The world may or may not be watching

Various news reports claim that Myspace is being increasingly monitored by police and employers. Police are now able to find evidence of wrongdoing simply by entering their jurisdiction's zipcode and surfing profiles, and employers are consulting the site to check out the after-hours predilections of current and potential employers. This Orewellian gambit is ironic considering that potentially incriminating information is willingly posted by Myspace users.

This scenario can only be painted in shades of grey. Police can hardly be faulted for busting people who willfully post evidence of crimes; law enforcement have committed full-time resources to tracking down potential pedophiles through chat rooms, so trolling MySpace for evidence of grafitti and drug use can be seen as an extension of the same method of police work, though the crimes may not be comparable. Background checks, even credit checks, are now regular features of being considered for a new job.

Using willingly offered information on MySpace as evidence of crime seems par for the course, even though the seriousness of the crimes can be debated. What is more discomforting, and more difficult to prevent, is the potential for people will pass negative judgement about you, especially people who may become directly responsible for your financial well-being.

There seems to be no easy answer to this issue. It would seem obvious that if one were to post a picture of themselves toking on a forearm-sized blunt, one might resonably expect that such a picture would produce a less favorable impression on the law firm one is attempting to join than it would one's forearm-sized blunt-toking buddies. It's not as easy to determine whether gathering such information in a pre-employment screening is ethical, or even if doing so provides a good barometer to that person's employability.

Even more disconcerting is the potential for simple speech to cast a negative impression on employers. The world of blogging and personal promotion seem built on the foundation of free expression, but the straight world remains less than impressed. If you make a nuissance of yourself by endlessly promoting your personal misconception of the universe while you're in the workplace, you can expect to find yourself less than welcome there, but take it home, and you can fly your freak flag in peace. But when you fly it on MySpace, you're increasingly doing so in the public square, and less so in the darkened den of your own personal hidey-hole.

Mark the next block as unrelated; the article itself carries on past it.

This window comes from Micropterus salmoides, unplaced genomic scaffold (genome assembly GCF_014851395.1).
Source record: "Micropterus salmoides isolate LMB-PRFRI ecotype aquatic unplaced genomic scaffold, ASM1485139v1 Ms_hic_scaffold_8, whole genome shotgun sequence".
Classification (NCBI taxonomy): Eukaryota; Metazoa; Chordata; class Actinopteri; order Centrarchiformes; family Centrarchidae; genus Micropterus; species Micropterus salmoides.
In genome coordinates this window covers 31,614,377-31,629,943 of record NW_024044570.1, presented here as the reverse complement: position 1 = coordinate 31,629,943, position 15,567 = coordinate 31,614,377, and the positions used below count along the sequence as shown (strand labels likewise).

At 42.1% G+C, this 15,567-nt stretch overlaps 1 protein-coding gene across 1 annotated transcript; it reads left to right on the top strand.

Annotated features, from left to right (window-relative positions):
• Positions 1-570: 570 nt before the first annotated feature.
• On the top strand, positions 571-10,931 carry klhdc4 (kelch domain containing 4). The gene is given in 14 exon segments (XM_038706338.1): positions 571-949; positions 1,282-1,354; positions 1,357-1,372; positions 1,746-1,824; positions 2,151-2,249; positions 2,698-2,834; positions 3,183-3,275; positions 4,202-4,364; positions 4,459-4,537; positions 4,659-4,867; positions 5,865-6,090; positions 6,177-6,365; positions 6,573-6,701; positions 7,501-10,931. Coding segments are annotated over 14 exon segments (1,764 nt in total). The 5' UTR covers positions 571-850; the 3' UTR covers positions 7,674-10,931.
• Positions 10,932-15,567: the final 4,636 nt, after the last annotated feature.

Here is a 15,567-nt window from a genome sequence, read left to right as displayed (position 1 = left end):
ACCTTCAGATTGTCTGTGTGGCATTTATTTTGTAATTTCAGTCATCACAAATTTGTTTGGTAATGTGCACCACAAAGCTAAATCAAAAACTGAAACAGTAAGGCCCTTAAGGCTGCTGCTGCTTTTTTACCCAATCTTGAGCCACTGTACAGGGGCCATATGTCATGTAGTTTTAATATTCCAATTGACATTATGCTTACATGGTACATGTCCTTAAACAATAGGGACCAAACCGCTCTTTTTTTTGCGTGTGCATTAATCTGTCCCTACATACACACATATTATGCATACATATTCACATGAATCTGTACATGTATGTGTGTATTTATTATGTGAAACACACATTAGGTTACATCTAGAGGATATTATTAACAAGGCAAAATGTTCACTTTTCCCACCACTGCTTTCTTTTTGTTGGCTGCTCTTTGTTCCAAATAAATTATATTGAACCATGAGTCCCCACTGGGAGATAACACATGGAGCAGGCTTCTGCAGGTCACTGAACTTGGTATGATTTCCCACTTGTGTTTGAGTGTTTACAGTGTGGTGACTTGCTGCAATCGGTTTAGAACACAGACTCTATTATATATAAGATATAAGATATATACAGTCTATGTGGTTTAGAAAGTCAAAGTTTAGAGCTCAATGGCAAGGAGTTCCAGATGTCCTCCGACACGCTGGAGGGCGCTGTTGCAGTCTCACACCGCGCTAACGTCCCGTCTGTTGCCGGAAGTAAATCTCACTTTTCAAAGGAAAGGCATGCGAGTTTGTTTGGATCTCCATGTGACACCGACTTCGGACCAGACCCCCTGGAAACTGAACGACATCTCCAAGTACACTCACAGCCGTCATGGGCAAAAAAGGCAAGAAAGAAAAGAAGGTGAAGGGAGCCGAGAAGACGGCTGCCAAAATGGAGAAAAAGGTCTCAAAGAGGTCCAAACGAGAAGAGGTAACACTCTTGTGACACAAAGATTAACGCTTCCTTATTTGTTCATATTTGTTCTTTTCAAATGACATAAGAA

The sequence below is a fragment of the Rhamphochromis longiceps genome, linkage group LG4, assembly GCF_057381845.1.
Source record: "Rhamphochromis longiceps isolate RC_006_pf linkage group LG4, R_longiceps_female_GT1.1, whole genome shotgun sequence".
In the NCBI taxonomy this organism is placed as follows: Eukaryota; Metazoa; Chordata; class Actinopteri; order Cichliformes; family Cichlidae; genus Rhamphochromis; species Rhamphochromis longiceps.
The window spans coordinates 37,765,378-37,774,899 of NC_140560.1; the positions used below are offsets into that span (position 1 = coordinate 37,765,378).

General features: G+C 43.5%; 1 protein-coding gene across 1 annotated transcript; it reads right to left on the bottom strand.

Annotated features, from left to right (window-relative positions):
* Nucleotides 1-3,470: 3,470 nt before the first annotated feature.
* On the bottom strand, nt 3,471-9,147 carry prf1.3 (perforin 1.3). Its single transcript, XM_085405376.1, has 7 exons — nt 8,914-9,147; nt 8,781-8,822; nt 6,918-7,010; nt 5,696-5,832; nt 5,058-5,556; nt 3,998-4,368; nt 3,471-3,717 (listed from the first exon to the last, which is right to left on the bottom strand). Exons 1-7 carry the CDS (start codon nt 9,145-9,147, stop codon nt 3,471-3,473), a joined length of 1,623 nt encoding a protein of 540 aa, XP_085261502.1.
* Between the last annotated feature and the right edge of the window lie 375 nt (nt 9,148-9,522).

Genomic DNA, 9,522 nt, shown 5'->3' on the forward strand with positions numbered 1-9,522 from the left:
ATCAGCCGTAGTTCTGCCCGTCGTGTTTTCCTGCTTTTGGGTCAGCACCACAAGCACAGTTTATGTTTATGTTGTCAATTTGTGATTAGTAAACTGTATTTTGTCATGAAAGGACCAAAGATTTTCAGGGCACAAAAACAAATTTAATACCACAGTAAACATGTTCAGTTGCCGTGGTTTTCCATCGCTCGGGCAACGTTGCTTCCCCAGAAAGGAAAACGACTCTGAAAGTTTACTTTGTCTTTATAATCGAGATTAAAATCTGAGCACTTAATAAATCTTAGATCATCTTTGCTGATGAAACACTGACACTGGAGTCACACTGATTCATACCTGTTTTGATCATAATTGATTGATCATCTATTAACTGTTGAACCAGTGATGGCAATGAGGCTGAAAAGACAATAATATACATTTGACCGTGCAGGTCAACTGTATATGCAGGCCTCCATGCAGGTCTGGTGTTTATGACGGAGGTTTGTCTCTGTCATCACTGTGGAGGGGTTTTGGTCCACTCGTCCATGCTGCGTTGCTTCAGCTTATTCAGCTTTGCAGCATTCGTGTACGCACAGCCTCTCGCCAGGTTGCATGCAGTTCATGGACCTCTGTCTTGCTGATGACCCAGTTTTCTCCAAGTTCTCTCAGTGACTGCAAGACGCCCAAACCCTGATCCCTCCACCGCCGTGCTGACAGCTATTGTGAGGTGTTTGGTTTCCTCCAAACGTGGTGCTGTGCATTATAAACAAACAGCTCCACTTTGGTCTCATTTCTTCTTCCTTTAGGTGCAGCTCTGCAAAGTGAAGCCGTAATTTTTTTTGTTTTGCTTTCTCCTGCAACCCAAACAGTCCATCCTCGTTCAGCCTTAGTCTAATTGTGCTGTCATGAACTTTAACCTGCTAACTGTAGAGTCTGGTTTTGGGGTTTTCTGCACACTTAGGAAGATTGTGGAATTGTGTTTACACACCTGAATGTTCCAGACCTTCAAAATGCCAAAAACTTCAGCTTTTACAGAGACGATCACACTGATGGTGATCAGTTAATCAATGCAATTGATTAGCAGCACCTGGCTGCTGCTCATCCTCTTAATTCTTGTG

As a librarian, I value the freedom of expression highly. We have a saying: "information wants to be free." If information wasn't free, libraries would have none to collect or distribute. The internet has flown wildly out of our keep, try as we might to tame it. What appeals to me most about internet self-promotion is the democracy it seems to embody; online, you can represent yourself as the person you see yourself and wish to be. Seeing such information getting turned back on its consentual distributors seems a troubling subversion of one's basic right to speak and think freely.

Again, there is no easy answer. One could easily withdraw completely; remove themselves from the grid and avoid Big Brother's pernicious gaze. However, the maverick side of me wishes more people would go the other direction. If you go, go all-in. Publish yourself completely. Put as much of yourself out there that you can bear to produce. That way, no one may need to feel ashamed of who they really think they are. Nobody's perfect, after all.

Until such a utopian, or perhaps distopian, scenario comes to pass, it seems the best advice is some that I got from my mother when I thought that Kool Aid was a food group and all pants were manufactured with built-in booties:

"If you don't have anything nice to say, don't say anything at all."

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